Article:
By Linda Dillman
A growing collection of artifacts will have a new home next year on the second floor in a wing of the Canal Winchester Schools District Education Center located above the National Barber Museum.
On March 21, the Canal Winchester Board of Education and the Canal Winchester Area Historical Society entered into a 10-year agreement to lease the space for $1 a year plus utility costs.
Canal Winchester Schools Superintendent James Sotlar said there was already an agreement in place for the Barber Museum for the lower level in a west wing of the education center.
“Now they’re going to take six rooms above,” said Sotlar. “So, we’re tying all that into one lease agreement for 10 years. The utilities are $600 a month (total) for both levels. This puts the historical society now in that one wing, all under one, so it’s a one-stop shop for the Barber Museum and then they can go up to the historical society.”
While costs are yet to be determined for the approximately 5,556 square-foot space, Triad Architecture was hired to provide mechanical drawings similar to work done on the barber museum.
In addition to the renovation, the historical society is also assuming financial responsibility for moving classrooms into another part of the building. Demolition and repurposing the space is expected to take more than a year.
“The CWAHS has and continues to accumulate Canal Winchester historical artifacts and needs a permanent location to allow visitors to learn the early history of the city and how it has evolved over the last 200 years,” said CWAHS President Bruna Brundige. “Our mission statement is to collect, preserve, maintain, promote, educate, and inventory historical records, data, real and personal property that might be acquired by the society. Canal Winchester Local Schools and the board have been great partners with CWAHS and continue to work us this and many other projects.”
Currently, historical artifacts are on display at the Prentiss School House and the Queen of the Line Train Station, located at the corner of North High and Oak streets in Canal Winchester.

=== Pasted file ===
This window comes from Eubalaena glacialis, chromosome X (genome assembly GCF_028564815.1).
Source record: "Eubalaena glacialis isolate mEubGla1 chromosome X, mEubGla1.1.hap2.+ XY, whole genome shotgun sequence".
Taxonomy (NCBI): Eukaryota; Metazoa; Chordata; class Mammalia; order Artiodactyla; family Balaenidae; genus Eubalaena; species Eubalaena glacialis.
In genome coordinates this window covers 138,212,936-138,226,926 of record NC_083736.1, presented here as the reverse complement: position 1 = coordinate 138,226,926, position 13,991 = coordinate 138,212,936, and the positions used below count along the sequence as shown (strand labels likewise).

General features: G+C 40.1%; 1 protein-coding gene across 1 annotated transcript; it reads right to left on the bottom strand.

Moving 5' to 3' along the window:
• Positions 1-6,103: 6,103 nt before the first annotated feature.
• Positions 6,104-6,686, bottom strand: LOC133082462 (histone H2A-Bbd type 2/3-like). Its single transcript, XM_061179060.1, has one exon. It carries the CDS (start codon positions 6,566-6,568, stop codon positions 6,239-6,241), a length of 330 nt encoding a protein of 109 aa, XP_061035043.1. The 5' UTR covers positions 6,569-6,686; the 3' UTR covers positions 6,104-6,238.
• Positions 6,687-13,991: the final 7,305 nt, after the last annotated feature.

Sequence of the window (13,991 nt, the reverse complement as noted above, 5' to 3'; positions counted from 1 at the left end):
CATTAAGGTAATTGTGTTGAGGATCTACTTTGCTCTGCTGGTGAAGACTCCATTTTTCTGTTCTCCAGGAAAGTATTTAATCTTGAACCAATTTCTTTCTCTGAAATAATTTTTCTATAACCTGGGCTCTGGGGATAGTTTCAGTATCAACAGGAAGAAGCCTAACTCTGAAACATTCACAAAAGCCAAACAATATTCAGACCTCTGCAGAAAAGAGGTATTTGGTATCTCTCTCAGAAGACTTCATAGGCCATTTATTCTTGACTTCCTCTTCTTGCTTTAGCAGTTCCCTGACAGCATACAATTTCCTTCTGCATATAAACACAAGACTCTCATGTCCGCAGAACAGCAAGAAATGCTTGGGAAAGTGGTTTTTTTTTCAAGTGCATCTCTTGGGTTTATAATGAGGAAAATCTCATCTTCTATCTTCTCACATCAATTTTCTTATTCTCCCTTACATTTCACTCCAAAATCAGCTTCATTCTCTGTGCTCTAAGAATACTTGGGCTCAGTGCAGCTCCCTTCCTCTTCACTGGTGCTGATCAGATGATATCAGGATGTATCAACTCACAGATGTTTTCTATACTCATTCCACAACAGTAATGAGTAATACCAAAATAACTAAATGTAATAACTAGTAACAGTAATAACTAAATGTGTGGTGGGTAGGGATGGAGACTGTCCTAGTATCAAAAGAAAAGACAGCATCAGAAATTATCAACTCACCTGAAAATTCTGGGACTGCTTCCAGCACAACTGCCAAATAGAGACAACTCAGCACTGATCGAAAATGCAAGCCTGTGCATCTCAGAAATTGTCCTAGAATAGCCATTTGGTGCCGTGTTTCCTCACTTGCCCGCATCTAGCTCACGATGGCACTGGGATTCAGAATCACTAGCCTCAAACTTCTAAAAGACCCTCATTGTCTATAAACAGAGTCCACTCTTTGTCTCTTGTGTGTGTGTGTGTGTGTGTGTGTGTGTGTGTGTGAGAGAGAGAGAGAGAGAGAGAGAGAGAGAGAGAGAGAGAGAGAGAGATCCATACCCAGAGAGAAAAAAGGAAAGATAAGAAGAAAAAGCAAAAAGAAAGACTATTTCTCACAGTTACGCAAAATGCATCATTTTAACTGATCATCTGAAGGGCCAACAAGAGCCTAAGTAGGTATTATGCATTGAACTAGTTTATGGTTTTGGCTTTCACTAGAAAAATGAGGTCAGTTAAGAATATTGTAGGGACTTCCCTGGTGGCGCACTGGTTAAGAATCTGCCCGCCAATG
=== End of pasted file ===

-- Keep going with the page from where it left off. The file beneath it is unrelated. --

“The National Barber Museum Hall of Fame is located on the first floor (in the education center wing), so we thought it would be a perfect location to establish both museums in the same space,” said Brundige. “Canal Winchester schools will be able to take all age groups on tours of both museums and learn the history as well as the complex in the same day.”
Organizers Bob Wood and Steve Donahue briefed the board on plans to convert the classrooms into a museum convenient for school field trips and a home for artifacts stored elsewhere.
“Five to six people in Canal Winchester have been collecting Canal Winchester memorabilia going back to the 1800s,” said Donahue, “and we’ve ben acquiring that inventory and storing it off site in Pickerington. We look forward to this opportunity. We think it’ll take eight to 12 months to get where we need to be to move things into it. I think we’re going to have a great story to tell.”
Canal Winchester Board of Education President Kevin Butler said having the historical and Barber Museums so close to the schools will be a good opportunity for students to have a local resource that is within walking distance.
The National Barber Museum in Canal Winchester is located at 135 Franklin St. (behind the former Canal Winchester High School building at 100 Washington St.). The museum, housed in approximately 5,000 square feet, showcases art, artifacts, and memorabilia from decades of the barbering profession.